My top project for December 2018 was to write a guide to the changes coming to the Canada Pension Plan in January. The process is widely known as CPP enhancement, and it balances higher contributions for workers and their employers with rising retirement benefits over the decades ahead.
The point of these changes is to make the CPP a bigger factor for the steadily growing majority of the population that does not have a company pension plan and may not have enough saved to maintain their standard of living in retirement. The full impact of the CPP enhancement will be seen in 2065. Today’s current maximum annual retirement pension of $13,610 would be worth approximately $20,750 in 2018 dollars by then – an extra $7,140 a year.
There’s a view held by some people that Canadians are already saving enough and thus don’t need an improved CPP. A longtime personal-finance blogger dispenses with that argument here. Some other useful resources for understanding what’s ahead for the CPP:
- An actuary’s take on how much of a difference CPP enhancement will mean for the income of retirees.
- An opinion piece on how the expanded CPP will not narrow the gap between public- and private-sector pensions
- The federal government’s official description of CPP enhancement.
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Rob’s personal finance reading list…
Gift cards are a bad present
The problem with gift cards is that a lot of them end up lost or forgotten. Here’s an argument for giving cash instead. Why do so many companies offer gift cards? Here’s a list of seven reasons – Number Three is “generate revenue in advance of sales.”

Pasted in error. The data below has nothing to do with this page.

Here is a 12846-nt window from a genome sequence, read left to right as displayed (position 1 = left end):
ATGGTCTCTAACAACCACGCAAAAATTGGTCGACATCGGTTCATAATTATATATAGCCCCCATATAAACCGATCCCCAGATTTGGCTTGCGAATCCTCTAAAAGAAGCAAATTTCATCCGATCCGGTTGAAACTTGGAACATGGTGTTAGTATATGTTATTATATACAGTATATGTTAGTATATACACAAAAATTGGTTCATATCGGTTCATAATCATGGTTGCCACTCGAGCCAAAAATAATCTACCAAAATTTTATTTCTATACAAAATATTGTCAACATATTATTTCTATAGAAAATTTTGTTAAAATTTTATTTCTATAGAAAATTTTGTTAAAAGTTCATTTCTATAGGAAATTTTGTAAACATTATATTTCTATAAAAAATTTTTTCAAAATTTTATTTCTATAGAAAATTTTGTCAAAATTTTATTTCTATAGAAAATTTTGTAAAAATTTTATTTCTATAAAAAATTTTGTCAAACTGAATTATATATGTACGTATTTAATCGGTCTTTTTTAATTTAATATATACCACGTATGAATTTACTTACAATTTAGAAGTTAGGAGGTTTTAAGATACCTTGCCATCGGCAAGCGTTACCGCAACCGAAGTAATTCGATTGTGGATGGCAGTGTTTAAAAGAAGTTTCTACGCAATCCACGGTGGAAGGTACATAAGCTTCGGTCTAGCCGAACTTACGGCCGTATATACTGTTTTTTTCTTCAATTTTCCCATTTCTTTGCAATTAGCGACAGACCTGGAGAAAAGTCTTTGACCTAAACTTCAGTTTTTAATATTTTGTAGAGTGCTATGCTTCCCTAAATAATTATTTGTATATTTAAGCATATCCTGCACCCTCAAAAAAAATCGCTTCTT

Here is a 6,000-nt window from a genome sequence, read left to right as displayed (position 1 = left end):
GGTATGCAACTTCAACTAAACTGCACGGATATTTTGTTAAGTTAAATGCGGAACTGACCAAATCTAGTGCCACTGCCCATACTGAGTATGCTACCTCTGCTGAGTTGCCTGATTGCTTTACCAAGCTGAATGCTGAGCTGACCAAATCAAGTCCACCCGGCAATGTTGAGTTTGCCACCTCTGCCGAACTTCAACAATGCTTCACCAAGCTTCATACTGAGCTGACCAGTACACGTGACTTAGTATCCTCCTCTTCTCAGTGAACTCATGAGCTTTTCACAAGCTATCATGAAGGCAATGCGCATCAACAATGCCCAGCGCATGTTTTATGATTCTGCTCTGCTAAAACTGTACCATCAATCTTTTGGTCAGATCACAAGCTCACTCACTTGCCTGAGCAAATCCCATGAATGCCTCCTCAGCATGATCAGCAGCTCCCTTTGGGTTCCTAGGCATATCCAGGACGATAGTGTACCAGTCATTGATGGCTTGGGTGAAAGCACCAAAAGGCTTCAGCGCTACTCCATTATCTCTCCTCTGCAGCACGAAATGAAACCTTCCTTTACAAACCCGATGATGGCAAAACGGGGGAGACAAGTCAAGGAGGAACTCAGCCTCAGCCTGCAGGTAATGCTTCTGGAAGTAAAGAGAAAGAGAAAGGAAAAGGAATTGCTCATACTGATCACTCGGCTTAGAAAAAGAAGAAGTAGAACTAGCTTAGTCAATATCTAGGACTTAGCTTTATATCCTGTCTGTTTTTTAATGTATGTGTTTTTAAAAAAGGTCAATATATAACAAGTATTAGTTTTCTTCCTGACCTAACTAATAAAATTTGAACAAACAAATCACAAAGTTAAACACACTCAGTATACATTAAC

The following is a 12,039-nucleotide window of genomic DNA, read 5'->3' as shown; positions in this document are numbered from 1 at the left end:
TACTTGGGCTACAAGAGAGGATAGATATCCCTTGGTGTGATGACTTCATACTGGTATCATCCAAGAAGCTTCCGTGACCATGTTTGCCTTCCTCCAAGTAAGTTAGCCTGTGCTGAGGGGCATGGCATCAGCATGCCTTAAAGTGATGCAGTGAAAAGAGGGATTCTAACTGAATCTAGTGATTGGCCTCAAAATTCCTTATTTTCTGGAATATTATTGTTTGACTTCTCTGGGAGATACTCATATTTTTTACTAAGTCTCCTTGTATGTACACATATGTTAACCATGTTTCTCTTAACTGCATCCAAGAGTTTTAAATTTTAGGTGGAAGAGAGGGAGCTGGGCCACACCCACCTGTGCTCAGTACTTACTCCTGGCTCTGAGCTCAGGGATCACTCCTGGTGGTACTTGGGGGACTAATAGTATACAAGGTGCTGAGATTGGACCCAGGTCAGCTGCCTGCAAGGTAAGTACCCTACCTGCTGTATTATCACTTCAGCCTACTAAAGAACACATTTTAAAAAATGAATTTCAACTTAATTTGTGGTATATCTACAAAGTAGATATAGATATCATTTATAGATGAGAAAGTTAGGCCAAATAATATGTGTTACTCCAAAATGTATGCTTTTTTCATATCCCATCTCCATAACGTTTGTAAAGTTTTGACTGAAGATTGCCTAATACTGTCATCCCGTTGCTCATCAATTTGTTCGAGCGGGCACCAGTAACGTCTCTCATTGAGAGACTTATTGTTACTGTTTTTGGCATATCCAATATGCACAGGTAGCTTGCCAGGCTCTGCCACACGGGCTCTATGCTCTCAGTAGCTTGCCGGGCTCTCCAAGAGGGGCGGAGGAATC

Stop wasting money on expensive skin care products
Dermatologists discuss affordable skin-care products they use. The names mentioned here can be found in any drugstore, including Vaseline Petroleum Jelly (for dry lips, cracked hands and feet). At the gym I go to, I notice more men are using skin-care products these days.
The road to early retirement
Veteran personal-finance blogger Mark Seed looks at how he’s doing in meeting 10 goals that can help you retire early. The list is mostly financial, but a stable family life is also on the list. Smart.
Why she’s in no hurry to pay offer her car loan
A personal-finance blogger figures she could pay off her car loan in less than a year. Here, she explains why she’s not going to do that. A lesson here: You don’t have to be perfect in every aspect of your finances.
Today’s financial tool/app
This calculator will estimate how much more you’ll receive in retirement benefits as a result of CPP enhancement, and how much more you’ll pay in contributions.
Q: In the article How taxes can provide relief from a failed investment, it’s mentioned that interest and carrying changes on investment for income can be claimed as a tax deduction. Does this deduction apply to money borrowed to invest in a TFSA?
A: No. Details here.
Do you have a question for me? Send it my way. Sorry I can’t answer every one personally. Questions and answers are edited for length and clarity.
What I’ve been writing about
- Pre-retirees, here’s what people already retired can tell you about your future standard of living
- This key interest rate is flashing a warning sign about buying a house (for Globe Unlimited subscribers)
- How aggravated clients can reconnect with their advisers (for Globe Unlimited subscribers)
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